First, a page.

By Amanda Grace Johnson - 04/15/10 10:55 PM EDT
Casual sit-down eateries have become as ubiquitous in the Barracks Row-Eastern Market area as bars are on Bourbon Street. Yet only a select few spots merit a diner’s departure from one of Washington’s more condensed culinary neighborhoods, like Penn Quarter or Dupont Circle. Zest American Bistro may soon call itself one of those few.
Eastern Market’s newest addition is called Zest for a reason — if there’s one thing the bistro excels at, it’s packing punchy flavors into its offerings. A few items may miss that mark as the young restaurant continues to find its rhythm. Yet if the theory is to call oneself something until it becomes true, this particular establishment is well on its way.
Luscious tomato soup with fluffy cheese croutons proves to be a solid starter. It’s sophisticated enough to please a parental palate but still simple enough to satisfy a picky child. Another popular appetizer, the grilled calamari, may not have quite the same luck, arriving slightly slimy on one occasion. Though it’s nicely charred, well-seasoned and perfectly tender, it doesn’t hold a candle to neighboring restaurant Cava’s squid hors d’oeuvre.
But there are several other enticing offerings on the appetizer list. The braised beef short ribs are smoky and tinged with cinnamon, and lush cheese grits intended as an accent could stand just fine on their own. This dish is savory enough to make any Southerner salivate. So, too, is the roasted corn blini, a sort of pancake partnered appropriately with plump barbecued shrimp. Yet another protein-rich starter, the jerked chicken pockets, aren’t very spicy, as the menu proclaims — but they are filled with bold Caribbean flavors that find balance from a lovely pool of tangy mango sauce.
Also missing the spicy mark is the creamy-soft wasabi avocado mousse that’s just a speck too light on the wasabi for an establishment named Zest. But the tuna tartare it cradles — fish the color of grapefruit and peppered with white and black sesame seeds — is stunning, fresh and buttery.
Despite these shortcomings on heat, an array of polished entrees helps prove the restaurant can live up to its name. The salt-and-spice roasted salmon delivers a gorgeous piece of fish, its flesh dusted liberally with a seasoning blend the avid home cook can only hope to create, and it sits on a gratifying spinach risotto. I request my fish medium-rare, but it comes to the table a definite-but-still-moist medium. On a separate occasion, the fish that headlines the grilled salmon entrée salad arrives north of medium-rare yet again, but it doesn’t distract from the bright spinach, standard but perfectly prepared hard-boiled eggs, caramelized onions and hot-bacon dressing.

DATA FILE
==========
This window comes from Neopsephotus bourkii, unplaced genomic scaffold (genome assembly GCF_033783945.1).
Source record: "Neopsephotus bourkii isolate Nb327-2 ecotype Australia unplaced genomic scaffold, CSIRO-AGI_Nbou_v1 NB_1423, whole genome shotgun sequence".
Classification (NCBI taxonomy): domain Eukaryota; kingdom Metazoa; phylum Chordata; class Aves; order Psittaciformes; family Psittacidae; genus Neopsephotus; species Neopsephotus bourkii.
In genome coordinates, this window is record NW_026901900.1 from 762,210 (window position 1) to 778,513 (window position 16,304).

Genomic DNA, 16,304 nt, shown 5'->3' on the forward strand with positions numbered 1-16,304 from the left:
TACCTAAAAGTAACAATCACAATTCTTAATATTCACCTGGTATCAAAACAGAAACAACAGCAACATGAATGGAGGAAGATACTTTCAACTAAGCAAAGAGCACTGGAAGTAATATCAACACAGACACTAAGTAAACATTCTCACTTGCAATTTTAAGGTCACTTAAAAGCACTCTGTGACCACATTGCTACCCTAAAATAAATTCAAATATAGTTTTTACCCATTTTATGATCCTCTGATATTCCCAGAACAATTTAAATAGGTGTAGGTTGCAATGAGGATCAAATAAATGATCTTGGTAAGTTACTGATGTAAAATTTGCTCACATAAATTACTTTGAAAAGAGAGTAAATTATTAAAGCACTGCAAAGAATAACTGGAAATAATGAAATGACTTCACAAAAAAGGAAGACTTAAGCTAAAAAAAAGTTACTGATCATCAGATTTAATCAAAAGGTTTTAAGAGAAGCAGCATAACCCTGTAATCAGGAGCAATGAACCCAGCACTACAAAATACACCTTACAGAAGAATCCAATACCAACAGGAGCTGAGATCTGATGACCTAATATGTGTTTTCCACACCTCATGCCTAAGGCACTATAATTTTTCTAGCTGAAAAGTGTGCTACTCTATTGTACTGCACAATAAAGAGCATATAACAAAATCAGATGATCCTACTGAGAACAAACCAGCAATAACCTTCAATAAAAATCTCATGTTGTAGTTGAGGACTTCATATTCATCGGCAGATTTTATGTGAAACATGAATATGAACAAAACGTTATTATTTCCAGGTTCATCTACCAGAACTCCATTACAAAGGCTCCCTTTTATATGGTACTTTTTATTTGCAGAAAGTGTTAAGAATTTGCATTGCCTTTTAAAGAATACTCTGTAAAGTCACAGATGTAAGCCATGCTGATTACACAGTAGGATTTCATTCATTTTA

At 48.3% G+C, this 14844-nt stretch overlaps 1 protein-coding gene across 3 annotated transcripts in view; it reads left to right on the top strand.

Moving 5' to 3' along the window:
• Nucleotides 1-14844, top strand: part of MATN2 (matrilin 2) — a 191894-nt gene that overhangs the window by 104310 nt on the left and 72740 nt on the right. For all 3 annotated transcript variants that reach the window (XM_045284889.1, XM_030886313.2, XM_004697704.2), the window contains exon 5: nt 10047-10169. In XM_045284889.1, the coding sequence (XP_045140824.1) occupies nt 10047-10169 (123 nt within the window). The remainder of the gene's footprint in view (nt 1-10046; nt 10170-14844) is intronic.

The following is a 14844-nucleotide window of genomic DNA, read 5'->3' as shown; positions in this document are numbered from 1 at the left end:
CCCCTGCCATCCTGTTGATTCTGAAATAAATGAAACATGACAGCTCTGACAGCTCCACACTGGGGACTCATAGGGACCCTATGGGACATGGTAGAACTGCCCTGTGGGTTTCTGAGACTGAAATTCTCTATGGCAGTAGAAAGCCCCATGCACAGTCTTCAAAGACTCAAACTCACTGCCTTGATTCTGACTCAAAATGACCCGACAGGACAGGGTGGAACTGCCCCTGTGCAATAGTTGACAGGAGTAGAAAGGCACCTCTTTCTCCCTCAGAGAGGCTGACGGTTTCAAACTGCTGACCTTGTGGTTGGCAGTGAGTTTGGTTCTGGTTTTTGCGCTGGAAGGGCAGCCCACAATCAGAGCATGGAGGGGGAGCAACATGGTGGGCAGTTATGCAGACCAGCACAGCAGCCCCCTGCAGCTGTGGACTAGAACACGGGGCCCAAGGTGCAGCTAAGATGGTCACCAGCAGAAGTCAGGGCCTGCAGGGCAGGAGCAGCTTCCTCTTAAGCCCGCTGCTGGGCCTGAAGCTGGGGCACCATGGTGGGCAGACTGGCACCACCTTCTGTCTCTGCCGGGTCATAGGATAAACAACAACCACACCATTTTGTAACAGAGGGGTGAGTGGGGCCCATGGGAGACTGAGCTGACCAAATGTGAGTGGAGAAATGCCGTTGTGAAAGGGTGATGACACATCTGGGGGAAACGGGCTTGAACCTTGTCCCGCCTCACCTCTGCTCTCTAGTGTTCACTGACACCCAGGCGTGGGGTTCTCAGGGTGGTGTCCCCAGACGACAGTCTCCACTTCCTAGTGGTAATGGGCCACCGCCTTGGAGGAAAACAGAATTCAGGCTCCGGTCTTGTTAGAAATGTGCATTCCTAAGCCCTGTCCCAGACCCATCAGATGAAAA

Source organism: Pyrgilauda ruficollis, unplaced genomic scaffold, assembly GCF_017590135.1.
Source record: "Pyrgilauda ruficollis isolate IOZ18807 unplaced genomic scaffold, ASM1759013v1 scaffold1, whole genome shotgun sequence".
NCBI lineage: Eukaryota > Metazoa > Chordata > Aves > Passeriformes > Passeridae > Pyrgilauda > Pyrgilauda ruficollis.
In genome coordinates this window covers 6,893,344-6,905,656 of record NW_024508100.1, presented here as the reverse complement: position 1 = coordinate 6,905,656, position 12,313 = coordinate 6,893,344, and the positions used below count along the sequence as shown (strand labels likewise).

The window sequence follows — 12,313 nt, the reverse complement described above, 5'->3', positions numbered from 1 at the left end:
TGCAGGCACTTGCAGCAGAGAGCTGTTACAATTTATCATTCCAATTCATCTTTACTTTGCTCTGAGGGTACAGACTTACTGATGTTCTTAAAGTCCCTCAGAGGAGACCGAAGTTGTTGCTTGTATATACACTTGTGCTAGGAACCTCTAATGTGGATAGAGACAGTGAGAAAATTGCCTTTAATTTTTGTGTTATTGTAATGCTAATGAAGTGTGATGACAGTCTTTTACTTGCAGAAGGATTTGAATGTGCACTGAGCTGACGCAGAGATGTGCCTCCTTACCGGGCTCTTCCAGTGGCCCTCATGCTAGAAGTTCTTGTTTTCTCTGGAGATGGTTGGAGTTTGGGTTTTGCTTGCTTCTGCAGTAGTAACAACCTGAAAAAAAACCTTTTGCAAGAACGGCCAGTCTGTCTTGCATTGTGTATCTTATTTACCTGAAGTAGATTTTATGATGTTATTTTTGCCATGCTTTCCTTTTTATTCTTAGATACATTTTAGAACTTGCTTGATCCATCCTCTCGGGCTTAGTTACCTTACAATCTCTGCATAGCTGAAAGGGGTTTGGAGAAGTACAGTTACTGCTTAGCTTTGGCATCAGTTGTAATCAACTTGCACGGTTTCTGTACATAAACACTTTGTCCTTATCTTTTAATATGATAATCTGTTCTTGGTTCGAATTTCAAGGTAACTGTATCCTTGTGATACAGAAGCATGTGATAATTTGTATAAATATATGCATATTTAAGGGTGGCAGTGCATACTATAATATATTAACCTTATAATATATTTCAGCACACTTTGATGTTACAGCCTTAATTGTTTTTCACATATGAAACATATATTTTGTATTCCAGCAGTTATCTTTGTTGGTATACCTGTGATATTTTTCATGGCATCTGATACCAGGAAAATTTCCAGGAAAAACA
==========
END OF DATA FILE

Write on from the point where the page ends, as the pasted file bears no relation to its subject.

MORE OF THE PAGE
The pork loin main dish features a crust of perky pepitas, or pumpkin seeds, and blends perfectly in the accompanying puddle of corn jus. Alongside the dish is the lightest potato gratin I’ve ever tasted. Instead of swimming in cheese or cream, as the popular side item typically does, thick Yukon gold slices rest comfortably in savory broth. Another dish, the spinach fettuccine, comes glazed with tart orange-butter and laced with vibrant asparagus and eggplant. It’s cooked perfectly al dente. The pasta also can be ordered with a more traditional tomato sauce, but this is one instance in which trying something new proves worth the risk.
The grilled ribeye is a reliable steak that truthfully brings nothing new to the table, and the same can be said for a grilled chicken sandwich on ordinary ciabatta. If it’s a handheld lunch you want, select instead the not-at-all-gamey roasted leg of lamb sandwich for its lacquer of remarkable pomegranate-barbecue sauce. But be sure to pick the addictive herbed fries as its side instead of plain mixed greens, which arrive without even so much as a cherry tomato for variety, tossed unceremoniously with a forgettable vinaigrette.
If you do happen to order the almost-salad and still find yourself hungry, the small dessert menu won’t overwhelm you with choices — but what it does have works well. When the chocolate chess pie arrives, I at first think it features a caramel decoration, but instead the sauce is a delightfully nutty pistachio that rounds out the dense, rich dessert. The same can be said for the bourbon-praline sauce that enlivens an enormous brioche bread pudding.
The brunch menu is short and sweet. Pancakes, eggs Benedict, an omelet with onions and peppers — mostly standard brunch fare that’s well-executed, but nothing to cross town for. One exception, however, is the banana-stuffed brioche French toast moistened by a sinful drizzle of maple syrup kissed with bourbon.
Speaking of which, bourbon seems to be Zest’s spirit of choice, included in both an exceptional blood orange Manhattan and a Derby cocktail that could stand to be a little stronger. The draft beer selection and wine list both highlight interesting (though not necessarily obscure) options like Troegs Nut Brown Ale, Blue Point IPA, Snap Dragon Cabernet and Jade Mountain Merlot.
I’d be remiss not to mention the attentive service and warm reception I received on each visit to the adorable spot, an impressive feat for a restaurant that has been open only since mid-December. Add to this its reasonable prices and well-crafted food, and with a little amplification on the flavor front, Zest’s reputation may soon match its ambitious name.